I showed her the video on my iPhone and she said that she looked better than that. Do we all feel that way? That we look better than what we see ourselves in some picture or video?
Mom had been taking her meds and fortunately she still had most of her appetite. How did I deal with her noncompliance when it came to taking meds? Simple. I lied.
I told her that the meds were not meds. They were vitamins designed for young people to make them stronger. The success rate for this deception was an impressive 95 per cent.
Mom’s imaginary friend is Mermelstein and apparently he wants to marry her. Often she tells me to leave because she would rather speak to him than to me.
She occasionally asks me who I am, but more often her eyes light up when I visit. Not bad strictly speaking, for someone with mild to moderate dementia. I almost said medium dementia as it if were some kind of sweater-vest set.
“I vant to marry Mermelstein. Get out of here. I vant grapes.”
“OK Mom. I will leave and go buy you grapes. Red or green?”
“See you later.”
“Thank you my son. I love you.”
Mom often talks out loud to herself as I write. I use her stream of consciousness comments as a writing prompt. Is that allowed? Is that creative or disgusting or both?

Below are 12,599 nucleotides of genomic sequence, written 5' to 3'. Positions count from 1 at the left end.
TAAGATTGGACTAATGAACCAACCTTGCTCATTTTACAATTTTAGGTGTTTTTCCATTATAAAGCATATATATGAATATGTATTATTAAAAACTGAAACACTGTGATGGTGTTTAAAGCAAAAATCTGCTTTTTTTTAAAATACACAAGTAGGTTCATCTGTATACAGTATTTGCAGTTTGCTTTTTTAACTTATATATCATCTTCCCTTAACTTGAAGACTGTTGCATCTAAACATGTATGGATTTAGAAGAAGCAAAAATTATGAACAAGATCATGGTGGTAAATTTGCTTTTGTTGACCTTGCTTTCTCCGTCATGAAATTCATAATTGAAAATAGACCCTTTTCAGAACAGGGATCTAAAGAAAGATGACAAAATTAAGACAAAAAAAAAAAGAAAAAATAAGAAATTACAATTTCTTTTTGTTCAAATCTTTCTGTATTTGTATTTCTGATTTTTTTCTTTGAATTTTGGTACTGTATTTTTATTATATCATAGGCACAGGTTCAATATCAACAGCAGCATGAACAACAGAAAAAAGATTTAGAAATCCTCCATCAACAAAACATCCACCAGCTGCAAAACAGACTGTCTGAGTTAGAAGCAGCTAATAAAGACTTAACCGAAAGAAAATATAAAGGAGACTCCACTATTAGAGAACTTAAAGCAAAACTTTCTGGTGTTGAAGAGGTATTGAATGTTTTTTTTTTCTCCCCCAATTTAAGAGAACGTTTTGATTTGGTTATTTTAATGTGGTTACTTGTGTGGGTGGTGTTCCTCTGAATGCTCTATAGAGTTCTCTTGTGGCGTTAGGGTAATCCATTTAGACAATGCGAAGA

I tell Mom she looks young and beautiful. Her dementia is advancing. She often asks visitors if they want to get married. She sometimes tells me that she will marry a man called Behrenfeld. Other times she tells me she will marry the prime minister of Israel on Tuesday because it is a lucky day.
In the past she has said I should marry Cindy. When I told her Cindy was my sister, she said I was crazy.
Sometimes when I visit, she asks if I have come empty-handed. She is always thrilled whenever I bring grapes or flowers, This past week I bought her a yellow and black dress on a whim for $12.99 at Jean Coutu.
Mom liked the dress so much that Jhonas her beloved caregiver told me she did not want to take it off. Jhonas also told me that Mom no longer knows the difference between jam and ketchup.
Maybe Mom is right. Maybe there is not much difference. Think about it. They are both red, they are both sweet and they are both sticky.
Mom blesses me and tells me have a happy life whenever I visit which is on most Fridays and Sundays with an occasional surprise visit.
When I arrive she smiles. I wonder how long the smiles will last. I want them to last forever. I want her to last forever. And that is why I often take picture after picture of her to remind me of the smiling moments.